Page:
Knowledge is power, and obtaining knowledge about dementia at any stage, particularly during the early stages, can make it all the more powerful. In the case of early detection, it can mean early intervention and early protection. Getting an early diagnosis can help individuals and families to be proactive and gain more control over their lives.
Many are often afraid of what the doctor may discover if they do go for a check up, however delaying the investigation may actually make matters worse. As we already are aware, there are some types of dementia’s that are treatable; in fact, reversible. Obtaining a proper diagnosis will help to properly deal with the situation. Knowing can also assist with:
- Gaining insight and education on the condition
- Exploring treatment options
- Creating plans for the future
- Developing support networks
Although receiving a diagnosis of dementia can be difficult, many individuals and families experience relief of knowing the reason for the symptoms they are experiencing.
The Most Commonly Observed Signs/Symptoms of Dementia
Below is a list of the most common symptoms that are often exhibited in earlier stages.
Changes in Memory
“Normal” is when a person temporarily forgets where they placed their keys or cell phone for a few minutes. However, if someone frequently misplaces things and this becomes a daily occurrence, then this is something we should pay attention to. Other examples include repeating questions or regularly forgetting to take medications.
Changes in Thinking
Disorientation and/or not knowing how to go to a place one is familiar with; inability to perform a routine they normally do; or having difficulties recalling the day of the week are all examples of changes in one’s thinking abilities. An example is when a person is trying to make their yummy apple pie but are having difficulties with following the steps involved.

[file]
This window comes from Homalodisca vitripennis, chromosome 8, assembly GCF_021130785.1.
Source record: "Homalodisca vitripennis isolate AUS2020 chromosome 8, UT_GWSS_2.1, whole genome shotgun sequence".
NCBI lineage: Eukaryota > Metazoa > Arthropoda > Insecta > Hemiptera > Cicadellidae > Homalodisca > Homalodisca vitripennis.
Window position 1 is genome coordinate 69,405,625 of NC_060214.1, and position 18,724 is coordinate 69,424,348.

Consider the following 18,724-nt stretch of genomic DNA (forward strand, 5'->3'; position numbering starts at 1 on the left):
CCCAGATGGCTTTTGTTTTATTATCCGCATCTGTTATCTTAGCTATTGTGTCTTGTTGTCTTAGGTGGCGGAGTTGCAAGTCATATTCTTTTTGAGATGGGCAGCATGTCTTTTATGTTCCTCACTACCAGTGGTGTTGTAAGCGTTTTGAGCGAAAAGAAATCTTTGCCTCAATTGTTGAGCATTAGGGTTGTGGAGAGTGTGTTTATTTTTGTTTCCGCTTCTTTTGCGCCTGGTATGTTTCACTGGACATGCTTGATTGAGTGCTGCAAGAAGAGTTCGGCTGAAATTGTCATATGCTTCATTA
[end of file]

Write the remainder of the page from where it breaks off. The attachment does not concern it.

Changes in Judgment
Saying or doing things that are inappropriate in public or to a random person or making decisions or taking actions that can put themselves, or another, in harm’s way. For example, trying to stand on a chair that has wheels in order to reach for something.
Changes in Communication
Changes in communication abilities can range for each person. Some people may have difficulties not recognizing words or using words in a conversation that don’t fit or make sense. For example, using the word “kitchen” when what the person is actually trying to say is that they are hungry. There could also be difficulties with comprehending the words spoken to them.
Changes in Personality
Mood swings or showing extreme emotions or exhibiting attitude and behaviours not normally characteristic of the person is common. For example, when a person used to be very patient with others but is now very impatient.
Any combination of the above are important signs/symptoms of dementia that we should not ignore nor delay in seeking medical attention. Early diagnosis and “treatment”/”management” is still the best way that both care-giver and care-receiver can maintain optimum quality of life.
If you suspect that you or someone you care about is exhibiting symptoms of dementia, start by speaking with a family doctor. You can also seek education and support from organizations like the Alzheimer Society of B.C., Family Caregivers of B.C. or even smaller personalized businesses like Dementia Solutions. There is help available. You do not have to journey alone.
Karen Tyrell CPCA, CDCP is a Dementia Consultant, Educator, Author & Advocate, and Founder of Personalized Dementia Solutions Inc. (www.DementiaSolutions.ca). Karen offers her expertise on dementia care through speaking engagements, workshops, support groups and by working one-on-one with families and caregivers to provide emotional support and practical solutions.
The contents of this blog are provided for information purposes only. They are not intended to replace clinical diagnosis or medical advice from a health professional. For any health-related issue, always seek medical advice first from a trained medical professional.